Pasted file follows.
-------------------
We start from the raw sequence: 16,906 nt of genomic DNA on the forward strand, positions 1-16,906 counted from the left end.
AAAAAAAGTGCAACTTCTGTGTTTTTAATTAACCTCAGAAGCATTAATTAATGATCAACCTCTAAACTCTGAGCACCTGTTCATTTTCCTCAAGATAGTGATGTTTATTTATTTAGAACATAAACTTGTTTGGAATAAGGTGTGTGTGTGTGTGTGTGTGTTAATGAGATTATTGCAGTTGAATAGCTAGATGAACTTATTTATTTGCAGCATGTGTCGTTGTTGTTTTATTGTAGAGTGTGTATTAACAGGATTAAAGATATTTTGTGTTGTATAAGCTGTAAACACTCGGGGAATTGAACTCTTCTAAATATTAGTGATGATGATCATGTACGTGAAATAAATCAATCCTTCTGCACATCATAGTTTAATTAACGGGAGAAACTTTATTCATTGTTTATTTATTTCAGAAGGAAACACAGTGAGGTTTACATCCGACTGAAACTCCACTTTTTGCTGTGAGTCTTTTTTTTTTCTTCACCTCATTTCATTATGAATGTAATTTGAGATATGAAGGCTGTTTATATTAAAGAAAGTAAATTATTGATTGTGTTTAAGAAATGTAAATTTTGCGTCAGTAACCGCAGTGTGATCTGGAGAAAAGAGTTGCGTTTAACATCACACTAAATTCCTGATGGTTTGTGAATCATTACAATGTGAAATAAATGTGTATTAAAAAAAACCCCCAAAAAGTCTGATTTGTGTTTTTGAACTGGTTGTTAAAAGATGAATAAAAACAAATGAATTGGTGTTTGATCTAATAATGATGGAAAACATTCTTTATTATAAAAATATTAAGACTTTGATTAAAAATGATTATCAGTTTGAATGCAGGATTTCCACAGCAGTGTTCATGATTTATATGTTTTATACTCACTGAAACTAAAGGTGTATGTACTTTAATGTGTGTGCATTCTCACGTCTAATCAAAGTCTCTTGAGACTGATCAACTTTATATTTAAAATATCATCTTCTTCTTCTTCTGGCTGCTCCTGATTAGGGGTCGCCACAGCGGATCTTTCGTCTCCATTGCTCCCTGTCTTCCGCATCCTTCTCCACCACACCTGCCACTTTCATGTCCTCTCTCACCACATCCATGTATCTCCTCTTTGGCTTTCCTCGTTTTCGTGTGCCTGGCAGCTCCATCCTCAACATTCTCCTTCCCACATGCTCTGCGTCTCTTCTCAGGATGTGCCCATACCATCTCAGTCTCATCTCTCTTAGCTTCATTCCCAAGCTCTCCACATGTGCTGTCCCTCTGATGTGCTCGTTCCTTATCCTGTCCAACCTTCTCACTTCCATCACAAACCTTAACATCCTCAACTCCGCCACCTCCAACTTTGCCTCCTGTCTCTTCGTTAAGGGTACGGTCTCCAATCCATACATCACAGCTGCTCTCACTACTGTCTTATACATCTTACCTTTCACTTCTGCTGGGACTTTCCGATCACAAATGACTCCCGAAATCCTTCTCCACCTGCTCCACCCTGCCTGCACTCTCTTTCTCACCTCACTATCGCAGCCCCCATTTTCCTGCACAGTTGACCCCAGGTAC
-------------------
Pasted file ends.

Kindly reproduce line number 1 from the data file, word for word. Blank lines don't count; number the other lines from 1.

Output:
We start from the raw sequence: 16,906 nt of genomic DNA on the forward strand, positions 1-16,906 counted from the left end.